Now that I live in Thailand, I frequently run into expats who retain property back home which helps to fund their retirement (or escape) in Thailand.  Others talk of the condos they've purchased at prices far lower than they'd pay in the U.S. or England, or Denmark.  I've met people with maids and penthouse gardens.  My sister-in-law's boyfriend has put money down on a condominium that has yet to be constructed.  My wife would be very happy if we could figure out how to buy a place.  Jerry, who used money from writing to purchase a farm in Mendocino back in the 1970s, now visits his farm in Surin once a month where his wife stays to raise rice and pigs and they live in a house he built that is ostentatious enough to tell the villagers for miles around that a farang is in residence.

Social Security (which may be threatened when the U.S. government is forced to default on its bills in several days' time) and the small amount I earn from teaching English to monks will not permit me to share my wife's dreams, even if I didn't still have an aversion to owning anything so grand as a house and land or even a small condo.  I've always understood the practicality of buying over paying rent, and I feel the negative social pressure from being a man who lacks property.  But for now, this home of mine of less than 40 square meters, in which I've lived now for four wonderful years, will have to suffice.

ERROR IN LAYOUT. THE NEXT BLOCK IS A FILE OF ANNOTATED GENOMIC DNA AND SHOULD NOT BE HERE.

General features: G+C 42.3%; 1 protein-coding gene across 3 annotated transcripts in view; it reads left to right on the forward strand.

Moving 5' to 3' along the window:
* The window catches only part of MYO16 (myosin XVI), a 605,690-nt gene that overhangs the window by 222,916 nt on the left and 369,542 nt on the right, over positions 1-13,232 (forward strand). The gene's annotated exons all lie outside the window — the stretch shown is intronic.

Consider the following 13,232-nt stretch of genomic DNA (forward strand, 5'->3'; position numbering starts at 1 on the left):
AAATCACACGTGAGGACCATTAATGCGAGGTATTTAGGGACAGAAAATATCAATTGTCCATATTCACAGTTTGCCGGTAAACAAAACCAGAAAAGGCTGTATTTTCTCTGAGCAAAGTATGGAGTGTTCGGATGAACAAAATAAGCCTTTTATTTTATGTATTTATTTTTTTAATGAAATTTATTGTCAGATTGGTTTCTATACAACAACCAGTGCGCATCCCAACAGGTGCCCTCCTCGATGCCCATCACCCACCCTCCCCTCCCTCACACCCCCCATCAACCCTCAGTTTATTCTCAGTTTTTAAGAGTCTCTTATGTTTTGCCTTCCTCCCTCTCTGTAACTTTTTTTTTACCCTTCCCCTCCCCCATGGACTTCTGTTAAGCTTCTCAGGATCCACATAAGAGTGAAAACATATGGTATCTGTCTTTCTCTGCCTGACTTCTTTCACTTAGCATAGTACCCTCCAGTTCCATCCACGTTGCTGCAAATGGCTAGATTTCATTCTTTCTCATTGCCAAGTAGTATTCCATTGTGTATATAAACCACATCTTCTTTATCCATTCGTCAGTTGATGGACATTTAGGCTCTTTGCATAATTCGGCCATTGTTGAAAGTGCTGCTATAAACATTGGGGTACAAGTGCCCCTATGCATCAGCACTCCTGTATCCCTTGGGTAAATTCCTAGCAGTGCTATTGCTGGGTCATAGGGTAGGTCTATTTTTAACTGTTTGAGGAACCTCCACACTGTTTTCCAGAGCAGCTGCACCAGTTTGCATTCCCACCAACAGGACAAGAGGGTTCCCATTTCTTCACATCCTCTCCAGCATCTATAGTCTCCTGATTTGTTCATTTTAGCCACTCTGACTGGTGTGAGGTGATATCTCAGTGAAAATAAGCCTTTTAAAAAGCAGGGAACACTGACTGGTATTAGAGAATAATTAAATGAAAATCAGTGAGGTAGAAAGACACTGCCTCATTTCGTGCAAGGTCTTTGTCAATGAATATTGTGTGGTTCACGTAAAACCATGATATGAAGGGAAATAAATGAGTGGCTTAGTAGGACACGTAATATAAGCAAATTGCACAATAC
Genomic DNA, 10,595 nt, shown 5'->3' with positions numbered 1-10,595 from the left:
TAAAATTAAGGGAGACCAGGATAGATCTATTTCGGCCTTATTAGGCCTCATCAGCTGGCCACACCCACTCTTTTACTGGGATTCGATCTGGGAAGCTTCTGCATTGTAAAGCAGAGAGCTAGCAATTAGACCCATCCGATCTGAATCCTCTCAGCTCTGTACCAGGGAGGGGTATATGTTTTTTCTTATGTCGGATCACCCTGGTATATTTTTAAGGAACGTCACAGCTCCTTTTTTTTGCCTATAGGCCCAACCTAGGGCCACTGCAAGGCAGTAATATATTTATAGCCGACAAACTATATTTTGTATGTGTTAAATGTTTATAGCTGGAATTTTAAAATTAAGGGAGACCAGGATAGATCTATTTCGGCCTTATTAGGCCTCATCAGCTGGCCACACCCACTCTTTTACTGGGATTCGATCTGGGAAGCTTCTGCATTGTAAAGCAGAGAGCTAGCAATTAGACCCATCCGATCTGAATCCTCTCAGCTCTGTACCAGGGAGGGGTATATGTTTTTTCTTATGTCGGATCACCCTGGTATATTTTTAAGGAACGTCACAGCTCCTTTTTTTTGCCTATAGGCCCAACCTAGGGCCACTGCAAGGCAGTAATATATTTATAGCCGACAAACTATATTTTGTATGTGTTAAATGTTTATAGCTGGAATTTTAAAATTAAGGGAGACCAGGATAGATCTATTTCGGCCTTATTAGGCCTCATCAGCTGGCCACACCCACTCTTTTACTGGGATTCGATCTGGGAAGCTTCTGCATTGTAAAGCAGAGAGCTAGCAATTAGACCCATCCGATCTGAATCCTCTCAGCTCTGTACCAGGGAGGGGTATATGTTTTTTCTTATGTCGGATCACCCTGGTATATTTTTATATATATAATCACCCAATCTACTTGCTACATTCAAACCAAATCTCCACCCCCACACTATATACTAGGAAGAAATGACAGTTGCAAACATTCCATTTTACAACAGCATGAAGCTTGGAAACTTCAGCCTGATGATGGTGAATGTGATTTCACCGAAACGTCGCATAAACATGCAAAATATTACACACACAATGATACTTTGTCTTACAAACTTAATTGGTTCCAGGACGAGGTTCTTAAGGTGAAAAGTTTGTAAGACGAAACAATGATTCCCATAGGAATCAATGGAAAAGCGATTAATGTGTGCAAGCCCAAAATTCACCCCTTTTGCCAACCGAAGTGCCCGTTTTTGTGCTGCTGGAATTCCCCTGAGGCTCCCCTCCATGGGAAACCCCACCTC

What's the difference, then, between a house and a home?  At a bare minimum, I'd say that a house is a material structure and a home is more of a state of mind.  "Home" can be a wonderful metaphor that, for example, Brother David Steindl-Rast uses for his description of union with God which he sees as kind of a going home.  Graham Nash wrote this lovely song about living in a house in Laurel Canyon for several years with Joni Mitchell, but he is most certainly talking about a home.